Clinical differences in chest CT characteristics between the progression and remission stages of patients with COVID-19 pneumonia

Link to article at PubMed

Int J Clin Pract. 2020 Oct 17:e13760. doi: 10.1111/ijcp.13760. Online ahead of print.

ABSTRACT

INTRODUCTION: Computed tomography (CT) can be effective for the early screening and diagnosis of COVID-19. This study aimed to investigate the distinctive CT characteristics of two stages of the disease (progression and remission).

METHODS: We included all COVID-19 patients admitted to Wenzhou Central Hospital from January to February, 2020. Patients underwent multiple chest CT scans at intervals of 3-10 days. CT features were recorded, such as the lesion lobe, distribution characteristics (subpleural, scattered or diffused), shape of the lesion, maximum size of the lesion, lesion morphology (ground-glass opacity, GGO) and consolidation features. When consolidation was positive, the boundary was identified to determine its clarity.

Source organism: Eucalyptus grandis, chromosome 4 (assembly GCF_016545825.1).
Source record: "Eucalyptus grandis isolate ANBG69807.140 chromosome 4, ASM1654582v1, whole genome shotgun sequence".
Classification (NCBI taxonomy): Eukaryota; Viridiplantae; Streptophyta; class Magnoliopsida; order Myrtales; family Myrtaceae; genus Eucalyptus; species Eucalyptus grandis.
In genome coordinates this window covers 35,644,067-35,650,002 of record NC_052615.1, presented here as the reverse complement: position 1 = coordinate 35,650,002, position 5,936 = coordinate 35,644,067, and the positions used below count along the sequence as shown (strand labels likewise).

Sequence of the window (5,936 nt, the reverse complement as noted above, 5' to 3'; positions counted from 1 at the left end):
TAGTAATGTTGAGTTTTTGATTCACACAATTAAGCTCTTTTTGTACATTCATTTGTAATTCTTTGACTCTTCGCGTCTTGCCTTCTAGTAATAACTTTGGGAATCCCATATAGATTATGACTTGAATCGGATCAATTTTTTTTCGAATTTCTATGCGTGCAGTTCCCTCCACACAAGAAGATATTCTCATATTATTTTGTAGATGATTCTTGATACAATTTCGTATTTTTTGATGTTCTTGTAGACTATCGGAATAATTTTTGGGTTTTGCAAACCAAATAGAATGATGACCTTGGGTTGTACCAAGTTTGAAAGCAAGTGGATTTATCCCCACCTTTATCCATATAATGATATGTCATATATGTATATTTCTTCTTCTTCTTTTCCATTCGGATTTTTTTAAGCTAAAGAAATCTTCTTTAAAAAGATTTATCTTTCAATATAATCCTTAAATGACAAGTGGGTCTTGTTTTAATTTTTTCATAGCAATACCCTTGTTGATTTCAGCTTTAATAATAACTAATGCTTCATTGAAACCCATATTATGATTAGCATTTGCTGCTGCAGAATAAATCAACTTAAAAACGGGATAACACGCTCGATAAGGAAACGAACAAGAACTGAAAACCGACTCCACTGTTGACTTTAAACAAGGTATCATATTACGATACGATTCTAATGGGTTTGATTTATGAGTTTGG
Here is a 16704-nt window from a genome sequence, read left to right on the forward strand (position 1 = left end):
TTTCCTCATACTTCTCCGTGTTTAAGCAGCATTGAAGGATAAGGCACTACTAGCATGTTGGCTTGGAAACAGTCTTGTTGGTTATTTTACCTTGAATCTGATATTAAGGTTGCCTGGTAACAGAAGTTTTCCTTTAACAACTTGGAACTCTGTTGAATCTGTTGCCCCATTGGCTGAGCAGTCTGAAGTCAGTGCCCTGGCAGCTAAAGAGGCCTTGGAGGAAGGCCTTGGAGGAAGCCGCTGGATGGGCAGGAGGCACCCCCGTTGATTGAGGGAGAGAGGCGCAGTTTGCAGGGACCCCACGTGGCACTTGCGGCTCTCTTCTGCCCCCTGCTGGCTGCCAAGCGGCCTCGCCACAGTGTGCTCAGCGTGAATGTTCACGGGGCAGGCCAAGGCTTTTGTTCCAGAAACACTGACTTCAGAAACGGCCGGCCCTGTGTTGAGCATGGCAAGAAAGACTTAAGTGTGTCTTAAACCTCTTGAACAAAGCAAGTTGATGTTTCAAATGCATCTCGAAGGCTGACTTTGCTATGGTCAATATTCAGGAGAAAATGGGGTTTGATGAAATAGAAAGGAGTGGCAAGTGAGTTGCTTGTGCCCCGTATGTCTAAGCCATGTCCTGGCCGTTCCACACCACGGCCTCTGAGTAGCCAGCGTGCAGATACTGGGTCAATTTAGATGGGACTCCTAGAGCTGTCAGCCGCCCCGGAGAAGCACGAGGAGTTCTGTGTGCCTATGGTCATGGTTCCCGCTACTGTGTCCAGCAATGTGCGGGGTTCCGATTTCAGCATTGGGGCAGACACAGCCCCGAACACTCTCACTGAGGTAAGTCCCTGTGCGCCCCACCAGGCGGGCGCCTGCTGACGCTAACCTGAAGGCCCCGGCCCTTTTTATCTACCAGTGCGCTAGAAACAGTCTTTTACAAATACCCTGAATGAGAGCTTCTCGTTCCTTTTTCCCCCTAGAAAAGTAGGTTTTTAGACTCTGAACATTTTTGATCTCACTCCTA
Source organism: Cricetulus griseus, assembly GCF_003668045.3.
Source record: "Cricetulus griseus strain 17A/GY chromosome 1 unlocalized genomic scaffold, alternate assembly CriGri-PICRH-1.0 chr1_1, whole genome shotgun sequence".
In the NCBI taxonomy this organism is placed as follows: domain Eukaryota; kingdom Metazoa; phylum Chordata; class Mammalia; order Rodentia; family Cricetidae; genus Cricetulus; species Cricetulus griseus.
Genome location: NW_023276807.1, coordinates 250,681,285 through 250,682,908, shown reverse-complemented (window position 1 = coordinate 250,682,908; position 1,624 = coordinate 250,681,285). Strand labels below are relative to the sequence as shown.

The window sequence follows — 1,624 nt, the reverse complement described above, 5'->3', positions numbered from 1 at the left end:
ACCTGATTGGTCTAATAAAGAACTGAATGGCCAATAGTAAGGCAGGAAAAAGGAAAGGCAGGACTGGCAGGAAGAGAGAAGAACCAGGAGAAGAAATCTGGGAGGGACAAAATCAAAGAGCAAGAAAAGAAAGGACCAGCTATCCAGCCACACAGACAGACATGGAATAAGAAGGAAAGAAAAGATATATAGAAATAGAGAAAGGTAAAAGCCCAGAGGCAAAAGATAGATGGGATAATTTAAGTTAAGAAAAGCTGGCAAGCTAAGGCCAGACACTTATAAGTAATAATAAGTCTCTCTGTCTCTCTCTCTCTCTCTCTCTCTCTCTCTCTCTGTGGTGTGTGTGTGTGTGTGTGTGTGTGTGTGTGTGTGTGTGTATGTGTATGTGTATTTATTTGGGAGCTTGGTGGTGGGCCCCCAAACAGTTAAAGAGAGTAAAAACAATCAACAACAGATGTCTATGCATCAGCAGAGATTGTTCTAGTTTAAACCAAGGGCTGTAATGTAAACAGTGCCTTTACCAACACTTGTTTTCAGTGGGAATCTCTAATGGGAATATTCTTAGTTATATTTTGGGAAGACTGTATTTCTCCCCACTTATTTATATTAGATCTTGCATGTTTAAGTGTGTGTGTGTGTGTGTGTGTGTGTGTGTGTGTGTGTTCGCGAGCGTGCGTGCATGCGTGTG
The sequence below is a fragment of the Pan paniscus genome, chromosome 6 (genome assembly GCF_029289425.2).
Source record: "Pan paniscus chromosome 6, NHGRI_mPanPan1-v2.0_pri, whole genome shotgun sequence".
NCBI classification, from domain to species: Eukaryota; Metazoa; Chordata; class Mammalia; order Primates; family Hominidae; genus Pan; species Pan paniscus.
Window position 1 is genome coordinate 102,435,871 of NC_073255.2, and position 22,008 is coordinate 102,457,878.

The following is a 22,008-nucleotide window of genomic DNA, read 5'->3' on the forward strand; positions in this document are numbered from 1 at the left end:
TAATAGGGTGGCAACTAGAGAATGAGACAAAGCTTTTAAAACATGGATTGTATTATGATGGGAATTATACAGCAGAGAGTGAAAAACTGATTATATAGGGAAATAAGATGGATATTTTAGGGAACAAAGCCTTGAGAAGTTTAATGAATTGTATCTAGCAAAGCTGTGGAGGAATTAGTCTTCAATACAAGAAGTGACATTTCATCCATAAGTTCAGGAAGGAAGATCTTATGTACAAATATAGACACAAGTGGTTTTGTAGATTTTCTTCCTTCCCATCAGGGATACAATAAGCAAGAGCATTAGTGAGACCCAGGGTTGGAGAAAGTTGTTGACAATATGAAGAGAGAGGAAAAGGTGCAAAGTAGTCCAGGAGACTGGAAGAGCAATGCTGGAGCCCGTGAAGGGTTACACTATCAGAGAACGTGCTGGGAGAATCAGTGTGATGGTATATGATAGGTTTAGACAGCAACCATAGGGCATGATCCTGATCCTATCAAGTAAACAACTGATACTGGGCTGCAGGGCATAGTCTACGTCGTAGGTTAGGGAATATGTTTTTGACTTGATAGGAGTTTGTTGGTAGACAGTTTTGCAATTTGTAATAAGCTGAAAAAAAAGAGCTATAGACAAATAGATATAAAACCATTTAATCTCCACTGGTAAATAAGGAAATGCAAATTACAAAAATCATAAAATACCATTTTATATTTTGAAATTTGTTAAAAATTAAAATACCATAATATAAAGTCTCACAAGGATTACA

RESULTS: The ratios of some representative features differed between the remission stage and the progression phase, such as round-shape lesion (8.0% vs 34.4%), GGO (65.0% vs 87.5%), consolidation (62.0% vs 31.3%), large cable sign (59.0% vs 9.4%) and crazy-paving sign (20.0% vs 50.0%). Using these features, we pooled all the CT data (n = 132) and established a logistic regression model to predict the current development stage. The variables consolidation, boundary feature, large cable sign and crazy-paving sign were the most significant factors, based on a variable named "prediction of progression or remission" (PPR) that we constructed. The ROC curve showed that PPR had an AUC of 0.882 (cutoff value = 0.66, sensitivity = 0.75, specificity = 0.875).

CONCLUSION: CT characteristics, in particular, round shape, GGO, consolidation, large cable sign, and crazy-paving sign, may increase the recognition of the intrapulmonary development of COVID-19.

PMID:33068310 | PMC:PMC7645958 | DOI:10.1111/ijcp.13760

Leave a Reply

Your email address will not be published.